BIKES, BRAINS AND THE WORKPLACE: MENTAL HEALTH AT WORK
Mental health and cycling explored
British Land recently hosted our third Members’ event at The Paper Garden, Printworks (part of its Canada Water development). Club Peloton members participated in an interactive session which focused on our attitude to mental health in the workplace and how cycling, among other methods of self-care, can be used to reduce stress and elevate happiness.
The evening was chaired by Neil Webster, trustee of the London Cycling Campaign, with a panel consisting of Paralympian Rachel Morris MBE, cyclist and mental health project coordinator Sarah Strong, and Equipe Cycle Coaching and Development Coach for Scottish Cycling, Richard Lord.
The three panellists each shared their powerful stories about how bikes and cycling, in very different ways, have helped them. What came across strong was that cycling has been both a form of meditation and medication in helping each overcome exceptionally challenging situations, in both the personal and professional arenas. You can read more about this on Velocity Magazine’s website here.
I’d rather go for a ride
A short survey conducted in advance amongst the attendees about cycling in mental health presented some interesting results:
- 50% have some form of mental health condition, compared to the general population average of about 25-35%
- 60% believe that cycling to work makes them more punctual and more productive
- 80% would rather go for a ride than attend a workshop to deal with mental health challenges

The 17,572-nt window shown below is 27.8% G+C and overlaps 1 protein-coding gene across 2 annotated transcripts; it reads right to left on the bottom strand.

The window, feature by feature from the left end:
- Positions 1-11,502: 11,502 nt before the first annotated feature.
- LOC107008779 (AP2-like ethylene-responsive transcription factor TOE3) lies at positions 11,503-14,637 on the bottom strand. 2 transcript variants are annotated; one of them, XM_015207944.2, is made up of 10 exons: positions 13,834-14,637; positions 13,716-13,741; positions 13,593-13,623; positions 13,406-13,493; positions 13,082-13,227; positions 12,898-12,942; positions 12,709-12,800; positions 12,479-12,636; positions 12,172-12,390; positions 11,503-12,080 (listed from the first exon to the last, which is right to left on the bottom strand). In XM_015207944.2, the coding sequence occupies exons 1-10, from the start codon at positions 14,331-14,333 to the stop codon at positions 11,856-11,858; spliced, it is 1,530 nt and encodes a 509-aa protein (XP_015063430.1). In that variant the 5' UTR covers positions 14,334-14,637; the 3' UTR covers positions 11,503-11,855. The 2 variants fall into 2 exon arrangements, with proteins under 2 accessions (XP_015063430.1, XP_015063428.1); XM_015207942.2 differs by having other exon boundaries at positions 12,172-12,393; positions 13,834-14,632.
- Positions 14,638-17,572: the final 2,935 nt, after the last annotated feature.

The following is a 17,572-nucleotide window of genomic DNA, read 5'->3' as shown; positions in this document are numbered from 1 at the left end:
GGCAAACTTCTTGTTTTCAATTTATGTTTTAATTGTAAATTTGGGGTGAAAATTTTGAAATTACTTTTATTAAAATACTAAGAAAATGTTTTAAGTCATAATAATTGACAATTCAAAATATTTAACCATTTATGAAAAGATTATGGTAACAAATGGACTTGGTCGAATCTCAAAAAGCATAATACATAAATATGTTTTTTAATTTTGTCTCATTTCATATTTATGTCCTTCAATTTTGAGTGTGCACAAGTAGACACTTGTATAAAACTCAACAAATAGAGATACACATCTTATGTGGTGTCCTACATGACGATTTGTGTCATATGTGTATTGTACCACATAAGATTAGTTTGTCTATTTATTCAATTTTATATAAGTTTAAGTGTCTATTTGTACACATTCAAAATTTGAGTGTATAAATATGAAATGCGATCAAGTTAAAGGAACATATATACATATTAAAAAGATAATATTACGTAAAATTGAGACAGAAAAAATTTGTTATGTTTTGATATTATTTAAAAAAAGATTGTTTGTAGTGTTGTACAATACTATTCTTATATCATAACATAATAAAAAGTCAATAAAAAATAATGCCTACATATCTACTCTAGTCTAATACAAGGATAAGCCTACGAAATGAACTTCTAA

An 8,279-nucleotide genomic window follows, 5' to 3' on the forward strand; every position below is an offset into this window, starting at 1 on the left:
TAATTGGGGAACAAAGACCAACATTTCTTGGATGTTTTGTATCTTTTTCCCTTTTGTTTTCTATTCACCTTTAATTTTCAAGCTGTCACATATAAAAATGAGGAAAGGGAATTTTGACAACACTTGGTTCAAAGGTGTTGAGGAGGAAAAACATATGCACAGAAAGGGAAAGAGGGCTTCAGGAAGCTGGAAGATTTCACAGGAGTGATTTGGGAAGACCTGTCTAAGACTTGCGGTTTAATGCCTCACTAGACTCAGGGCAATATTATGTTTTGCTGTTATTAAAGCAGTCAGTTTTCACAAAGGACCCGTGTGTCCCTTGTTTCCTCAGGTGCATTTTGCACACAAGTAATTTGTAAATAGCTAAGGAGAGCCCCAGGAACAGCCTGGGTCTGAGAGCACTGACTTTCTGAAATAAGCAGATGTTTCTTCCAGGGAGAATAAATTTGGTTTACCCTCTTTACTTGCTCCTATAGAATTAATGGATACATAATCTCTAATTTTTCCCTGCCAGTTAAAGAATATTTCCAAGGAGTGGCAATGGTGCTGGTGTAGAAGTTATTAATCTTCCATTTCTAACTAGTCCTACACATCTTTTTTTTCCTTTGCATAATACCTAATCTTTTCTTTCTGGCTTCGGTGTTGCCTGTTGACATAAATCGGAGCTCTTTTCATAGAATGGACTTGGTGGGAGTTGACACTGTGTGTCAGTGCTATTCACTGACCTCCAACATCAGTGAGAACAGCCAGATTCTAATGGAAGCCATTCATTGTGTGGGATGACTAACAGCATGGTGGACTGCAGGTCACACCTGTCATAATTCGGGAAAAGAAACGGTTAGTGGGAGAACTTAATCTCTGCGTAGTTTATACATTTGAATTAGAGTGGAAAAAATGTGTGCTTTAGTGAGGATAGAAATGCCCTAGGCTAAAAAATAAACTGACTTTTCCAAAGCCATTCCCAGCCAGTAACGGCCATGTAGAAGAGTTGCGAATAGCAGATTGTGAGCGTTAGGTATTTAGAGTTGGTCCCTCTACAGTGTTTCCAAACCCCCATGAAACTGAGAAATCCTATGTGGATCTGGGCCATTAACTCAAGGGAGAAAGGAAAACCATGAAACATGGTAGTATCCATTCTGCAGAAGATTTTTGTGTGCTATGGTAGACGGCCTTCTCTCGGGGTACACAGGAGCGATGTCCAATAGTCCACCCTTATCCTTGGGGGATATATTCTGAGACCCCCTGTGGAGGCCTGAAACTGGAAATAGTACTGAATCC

- 100% gauge how they feel post-ride and find that exercise helps ease depression or low mood
As most of us are aware, regular cycling is hugely beneficial to our mental wellbeing as well as our physical health. One study, which questioned 1.2 million individuals, found that cyclists suffer fewer mental health problems than non-cyclists.
There was very active participation from the audience on the night, suggesting that this topic has more legs (ref Jens Voigt!) and is of interest to employees and employers alike whether they are cyclists or not.
What the All Party Parliamentary Cycling Group had to say
Since the event, Neil has attended the All Party Parliamentary Cycling Group’s session on health and cycling. Mike Brannan of Public Health England and James Woodcock of the Centre for Diet and Activity Research (CEDAR) presented on their research into the health benefits of walking and cycling. They conclude that:
- People who walk or cycle have improved metabolic health and a reduced risk of premature mortality
- Walking and cycling reduce the risk factors for a number of diseases, including cardiovascular disease, respiratory disease, some cancers, and Type II diabetes
- Walking and cycling also have positive effects on mental health and general well-being. The mental health and neurological benefits include reduced risk of dementia, improved sleep quality, and a greater sense of wellbeing
- In environmental terms, health benefits accrue for the general population from a reduction in pollution due to car use and a decrease in road congestion
- The evidence is that the health benefits of walking and cycling outweigh any potential health risks and harms – for example from injury or pollution.
The latter point is an interesting one as it busts the myth that cycling in cities is dangerous due to pollution. The research shows that trips of up to 90 minutes would still have a positive health impact.
Thanks to all who attended the Members’ event and to Neil for hosting. Two things are clear: cycling can only be a good thing for our minds and bodies, and we look forward to seeing how this can be further incorporated into our daily working lives.